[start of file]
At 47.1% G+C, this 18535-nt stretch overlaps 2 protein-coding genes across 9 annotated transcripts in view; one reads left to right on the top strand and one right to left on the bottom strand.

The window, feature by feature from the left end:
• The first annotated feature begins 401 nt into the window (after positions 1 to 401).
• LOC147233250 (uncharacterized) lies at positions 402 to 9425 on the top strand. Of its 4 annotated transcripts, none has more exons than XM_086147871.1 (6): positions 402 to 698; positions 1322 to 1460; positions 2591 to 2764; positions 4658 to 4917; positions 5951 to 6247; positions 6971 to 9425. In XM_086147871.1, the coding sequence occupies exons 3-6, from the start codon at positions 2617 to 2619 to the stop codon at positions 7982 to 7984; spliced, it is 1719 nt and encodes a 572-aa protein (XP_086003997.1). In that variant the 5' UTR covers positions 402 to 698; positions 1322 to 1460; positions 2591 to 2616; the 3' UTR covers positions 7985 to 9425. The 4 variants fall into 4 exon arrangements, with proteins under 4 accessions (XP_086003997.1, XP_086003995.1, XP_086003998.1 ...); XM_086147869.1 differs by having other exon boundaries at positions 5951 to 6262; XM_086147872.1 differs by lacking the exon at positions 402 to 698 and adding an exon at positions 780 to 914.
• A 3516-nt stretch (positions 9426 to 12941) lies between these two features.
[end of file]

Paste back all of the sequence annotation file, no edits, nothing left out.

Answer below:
At 47.1% G+C, this 18535-nt stretch overlaps 2 protein-coding genes across 9 annotated transcripts in view; one reads left to right on the top strand and one right to left on the bottom strand.

The window, feature by feature from the left end:
• The first annotated feature begins 401 nt into the window (after positions 1 to 401).
• LOC147233250 (uncharacterized) lies at positions 402 to 9425 on the top strand. Of its 4 annotated transcripts, none has more exons than XM_086147871.1 (6): positions 402 to 698; positions 1322 to 1460; positions 2591 to 2764; positions 4658 to 4917; positions 5951 to 6247; positions 6971 to 9425. In XM_086147871.1, the coding sequence occupies exons 3-6, from the start codon at positions 2617 to 2619 to the stop codon at positions 7982 to 7984; spliced, it is 1719 nt and encodes a 572-aa protein (XP_086003997.1). In that variant the 5' UTR covers positions 402 to 698; positions 1322 to 1460; positions 2591 to 2616; the 3' UTR covers positions 7985 to 9425. The 4 variants fall into 4 exon arrangements, with proteins under 4 accessions (XP_086003997.1, XP_086003995.1, XP_086003998.1 ...); XM_086147869.1 differs by having other exon boundaries at positions 5951 to 6262; XM_086147872.1 differs by lacking the exon at positions 402 to 698 and adding an exon at positions 780 to 914.
• A 3516-nt stretch (positions 9426 to 12941) lies between these two features.